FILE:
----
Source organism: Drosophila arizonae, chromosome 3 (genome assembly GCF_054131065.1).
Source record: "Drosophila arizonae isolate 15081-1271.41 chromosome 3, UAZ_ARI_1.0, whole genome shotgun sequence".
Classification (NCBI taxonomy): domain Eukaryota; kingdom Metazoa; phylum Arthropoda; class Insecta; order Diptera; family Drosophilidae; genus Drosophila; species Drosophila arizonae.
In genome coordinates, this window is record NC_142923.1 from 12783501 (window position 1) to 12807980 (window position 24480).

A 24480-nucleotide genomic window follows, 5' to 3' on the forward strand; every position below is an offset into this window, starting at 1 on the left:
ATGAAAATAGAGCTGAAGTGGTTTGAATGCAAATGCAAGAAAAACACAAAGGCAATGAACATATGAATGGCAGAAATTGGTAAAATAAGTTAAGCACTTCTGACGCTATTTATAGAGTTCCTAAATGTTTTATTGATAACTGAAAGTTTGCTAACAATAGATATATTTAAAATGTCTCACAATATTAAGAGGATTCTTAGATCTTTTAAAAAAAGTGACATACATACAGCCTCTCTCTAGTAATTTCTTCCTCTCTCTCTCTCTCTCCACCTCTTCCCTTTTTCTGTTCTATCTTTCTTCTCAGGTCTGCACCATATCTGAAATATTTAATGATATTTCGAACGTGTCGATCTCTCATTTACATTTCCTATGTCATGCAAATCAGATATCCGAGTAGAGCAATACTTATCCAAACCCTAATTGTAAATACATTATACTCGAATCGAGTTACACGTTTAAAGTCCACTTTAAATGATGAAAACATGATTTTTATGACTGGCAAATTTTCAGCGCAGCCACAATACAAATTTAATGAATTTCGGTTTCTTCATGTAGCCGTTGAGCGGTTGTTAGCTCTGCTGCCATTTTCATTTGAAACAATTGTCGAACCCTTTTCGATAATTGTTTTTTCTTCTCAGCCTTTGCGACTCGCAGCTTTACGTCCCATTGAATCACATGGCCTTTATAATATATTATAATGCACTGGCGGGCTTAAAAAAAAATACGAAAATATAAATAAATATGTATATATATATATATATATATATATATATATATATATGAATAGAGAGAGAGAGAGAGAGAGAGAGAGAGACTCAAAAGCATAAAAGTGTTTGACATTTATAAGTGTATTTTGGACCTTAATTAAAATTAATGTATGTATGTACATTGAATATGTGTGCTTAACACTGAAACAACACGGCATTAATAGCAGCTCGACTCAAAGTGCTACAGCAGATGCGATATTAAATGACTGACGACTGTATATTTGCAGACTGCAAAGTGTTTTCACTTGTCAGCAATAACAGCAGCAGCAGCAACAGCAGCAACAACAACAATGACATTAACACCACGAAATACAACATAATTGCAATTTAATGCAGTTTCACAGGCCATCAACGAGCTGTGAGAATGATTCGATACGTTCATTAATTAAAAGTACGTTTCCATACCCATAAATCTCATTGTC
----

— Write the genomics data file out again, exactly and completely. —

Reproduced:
Source organism: Drosophila arizonae, chromosome 3 (genome assembly GCF_054131065.1).
Source record: "Drosophila arizonae isolate 15081-1271.41 chromosome 3, UAZ_ARI_1.0, whole genome shotgun sequence".
Classification (NCBI taxonomy): domain Eukaryota; kingdom Metazoa; phylum Arthropoda; class Insecta; order Diptera; family Drosophilidae; genus Drosophila; species Drosophila arizonae.
In genome coordinates, this window is record NC_142923.1 from 12783501 (window position 1) to 12807980 (window position 24480).

A 24480-nucleotide genomic window follows, 5' to 3' on the forward strand; every position below is an offset into this window, starting at 1 on the left:
ATGAAAATAGAGCTGAAGTGGTTTGAATGCAAATGCAAGAAAAACACAAAGGCAATGAACATATGAATGGCAGAAATTGGTAAAATAAGTTAAGCACTTCTGACGCTATTTATAGAGTTCCTAAATGTTTTATTGATAACTGAAAGTTTGCTAACAATAGATATATTTAAAATGTCTCACAATATTAAGAGGATTCTTAGATCTTTTAAAAAAAGTGACATACATACAGCCTCTCTCTAGTAATTTCTTCCTCTCTCTCTCTCTCTCCACCTCTTCCCTTTTTCTGTTCTATCTTTCTTCTCAGGTCTGCACCATATCTGAAATATTTAATGATATTTCGAACGTGTCGATCTCTCATTTACATTTCCTATGTCATGCAAATCAGATATCCGAGTAGAGCAATACTTATCCAAACCCTAATTGTAAATACATTATACTCGAATCGAGTTACACGTTTAAAGTCCACTTTAAATGATGAAAACATGATTTTTATGACTGGCAAATTTTCAGCGCAGCCACAATACAAATTTAATGAATTTCGGTTTCTTCATGTAGCCGTTGAGCGGTTGTTAGCTCTGCTGCCATTTTCATTTGAAACAATTGTCGAACCCTTTTCGATAATTGTTTTTTCTTCTCAGCCTTTGCGACTCGCAGCTTTACGTCCCATTGAATCACATGGCCTTTATAATATATTATAATGCACTGGCGGGCTTAAAAAAAAATACGAAAATATAAATAAATATGTATATATATATATATATATATATATATATATATATATGAATAGAGAGAGAGAGAGAGAGAGAGAGAGAGACTCAAAAGCATAAAAGTGTTTGACATTTATAAGTGTATTTTGGACCTTAATTAAAATTAATGTATGTATGTACATTGAATATGTGTGCTTAACACTGAAACAACACGGCATTAATAGCAGCTCGACTCAAAGTGCTACAGCAGATGCGATATTAAATGACTGACGACTGTATATTTGCAGACTGCAAAGTGTTTTCACTTGTCAGCAATAACAGCAGCAGCAGCAACAGCAGCAACAACAACAATGACATTAACACCACGAAATACAACATAATTGCAATTTAATGCAGTTTCACAGGCCATCAACGAGCTGTGAGAATGATTCGATACGTTCATTAATTAAAAGTACGTTTCCATACCCATAAATCTCATTGTC